MARA University of Technology, Malaysia
This study was designed to look at influences on the mastery of targeted figurative language among second language learners while anticipating their difficulties. English non-literal phrases translated into Malay by Malaysian learners of English were examined, taking into account familiarity factors, in order to ascertain how different levels of users could understand and produce abstract phrases in the English language. Figurative language tests were conducted to assess 41 Malay-speaking tertiary learners of intermediate and advanced levels of English. Half of the number was of authentic participants of the second language environment. It was discovered that figurative phrases that contain equivalent conceptual bases and linguistic forms were the simplest to interpret, while the most difficult were those with (1) equivalent linguistic forms yet different conceptual bases and (2) different surface forms and conceptual bases. From the findings, there is some evidence that the learners may commit negative transfer when processing unknown or unfamiliar English figurative language. Besides, Malaysian learners were able to comprehend more abstract phrases than they produced as contextual clues play a major role in assisting the learners’ interpretations. However, the findings differ between the two groups with different levels of proficiency. The implications of these findings are that teachers need to pay more attention to introducing figurative expressions in English classrooms. This study highlighted the low standard of non-literal language proficiency among Malaysian learners. However, the actual effects of using figurative language in classroom instructions in the Malaysian context require further study.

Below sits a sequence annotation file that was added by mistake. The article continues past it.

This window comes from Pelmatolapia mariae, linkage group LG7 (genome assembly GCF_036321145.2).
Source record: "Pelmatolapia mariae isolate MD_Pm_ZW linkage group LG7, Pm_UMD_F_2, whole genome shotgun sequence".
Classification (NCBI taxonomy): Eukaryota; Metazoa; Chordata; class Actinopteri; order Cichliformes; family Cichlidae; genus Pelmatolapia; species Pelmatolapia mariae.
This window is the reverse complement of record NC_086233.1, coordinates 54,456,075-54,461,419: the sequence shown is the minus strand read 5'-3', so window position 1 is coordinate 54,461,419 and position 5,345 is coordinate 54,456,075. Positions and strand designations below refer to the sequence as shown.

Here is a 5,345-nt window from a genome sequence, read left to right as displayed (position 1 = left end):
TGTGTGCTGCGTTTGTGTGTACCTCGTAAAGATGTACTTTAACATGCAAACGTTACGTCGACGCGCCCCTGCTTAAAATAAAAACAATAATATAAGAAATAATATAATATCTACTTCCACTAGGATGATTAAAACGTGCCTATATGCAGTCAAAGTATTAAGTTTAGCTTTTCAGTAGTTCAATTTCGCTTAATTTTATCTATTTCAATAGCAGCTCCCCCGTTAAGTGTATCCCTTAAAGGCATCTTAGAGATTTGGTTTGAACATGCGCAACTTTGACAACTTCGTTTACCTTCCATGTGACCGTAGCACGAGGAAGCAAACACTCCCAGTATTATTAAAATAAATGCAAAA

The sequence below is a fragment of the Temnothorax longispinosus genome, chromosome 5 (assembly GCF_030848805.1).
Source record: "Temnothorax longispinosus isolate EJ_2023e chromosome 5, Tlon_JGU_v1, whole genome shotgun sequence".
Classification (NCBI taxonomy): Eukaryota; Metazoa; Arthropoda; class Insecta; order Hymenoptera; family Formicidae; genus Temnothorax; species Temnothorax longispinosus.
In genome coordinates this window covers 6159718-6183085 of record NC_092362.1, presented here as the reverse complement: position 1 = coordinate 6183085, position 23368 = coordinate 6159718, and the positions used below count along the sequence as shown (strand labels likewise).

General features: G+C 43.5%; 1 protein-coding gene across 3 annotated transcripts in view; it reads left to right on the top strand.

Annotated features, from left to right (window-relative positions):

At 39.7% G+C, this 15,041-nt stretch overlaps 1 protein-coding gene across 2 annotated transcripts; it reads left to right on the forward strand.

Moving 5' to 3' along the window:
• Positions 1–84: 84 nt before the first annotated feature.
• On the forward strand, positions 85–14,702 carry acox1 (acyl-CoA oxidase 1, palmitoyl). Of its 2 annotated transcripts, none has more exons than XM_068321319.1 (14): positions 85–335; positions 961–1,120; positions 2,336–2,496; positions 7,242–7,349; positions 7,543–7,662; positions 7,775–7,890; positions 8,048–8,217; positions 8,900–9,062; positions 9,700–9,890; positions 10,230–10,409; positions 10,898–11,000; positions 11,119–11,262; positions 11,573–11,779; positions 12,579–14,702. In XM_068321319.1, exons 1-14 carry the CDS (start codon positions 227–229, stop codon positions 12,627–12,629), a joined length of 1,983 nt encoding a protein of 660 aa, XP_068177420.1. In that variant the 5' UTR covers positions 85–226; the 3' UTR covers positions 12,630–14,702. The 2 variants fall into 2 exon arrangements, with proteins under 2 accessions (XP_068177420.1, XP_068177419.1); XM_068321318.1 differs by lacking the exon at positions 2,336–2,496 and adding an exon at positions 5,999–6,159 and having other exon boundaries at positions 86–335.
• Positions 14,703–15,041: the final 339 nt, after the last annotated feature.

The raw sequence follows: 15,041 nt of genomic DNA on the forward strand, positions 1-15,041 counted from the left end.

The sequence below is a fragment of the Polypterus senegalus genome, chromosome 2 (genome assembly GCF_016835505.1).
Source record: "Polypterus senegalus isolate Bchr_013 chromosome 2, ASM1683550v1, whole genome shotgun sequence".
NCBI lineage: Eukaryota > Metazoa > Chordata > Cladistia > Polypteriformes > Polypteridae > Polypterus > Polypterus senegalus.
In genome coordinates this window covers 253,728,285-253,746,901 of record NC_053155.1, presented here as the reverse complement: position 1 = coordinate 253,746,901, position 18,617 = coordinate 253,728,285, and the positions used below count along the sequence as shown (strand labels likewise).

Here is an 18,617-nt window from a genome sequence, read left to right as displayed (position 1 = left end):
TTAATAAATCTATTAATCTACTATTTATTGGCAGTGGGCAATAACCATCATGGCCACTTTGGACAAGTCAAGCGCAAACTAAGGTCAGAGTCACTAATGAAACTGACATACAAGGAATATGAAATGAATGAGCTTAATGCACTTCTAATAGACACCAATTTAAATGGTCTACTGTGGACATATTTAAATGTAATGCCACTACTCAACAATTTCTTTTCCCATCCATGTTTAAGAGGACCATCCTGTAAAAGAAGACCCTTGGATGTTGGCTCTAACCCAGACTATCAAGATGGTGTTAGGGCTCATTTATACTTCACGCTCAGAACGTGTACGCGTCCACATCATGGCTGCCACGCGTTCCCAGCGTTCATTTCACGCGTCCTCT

Figurative Language, Linguistics, English as a Second Language, Language Transfer, Second Language Acquisition, Sociolinguistics, Bilingualism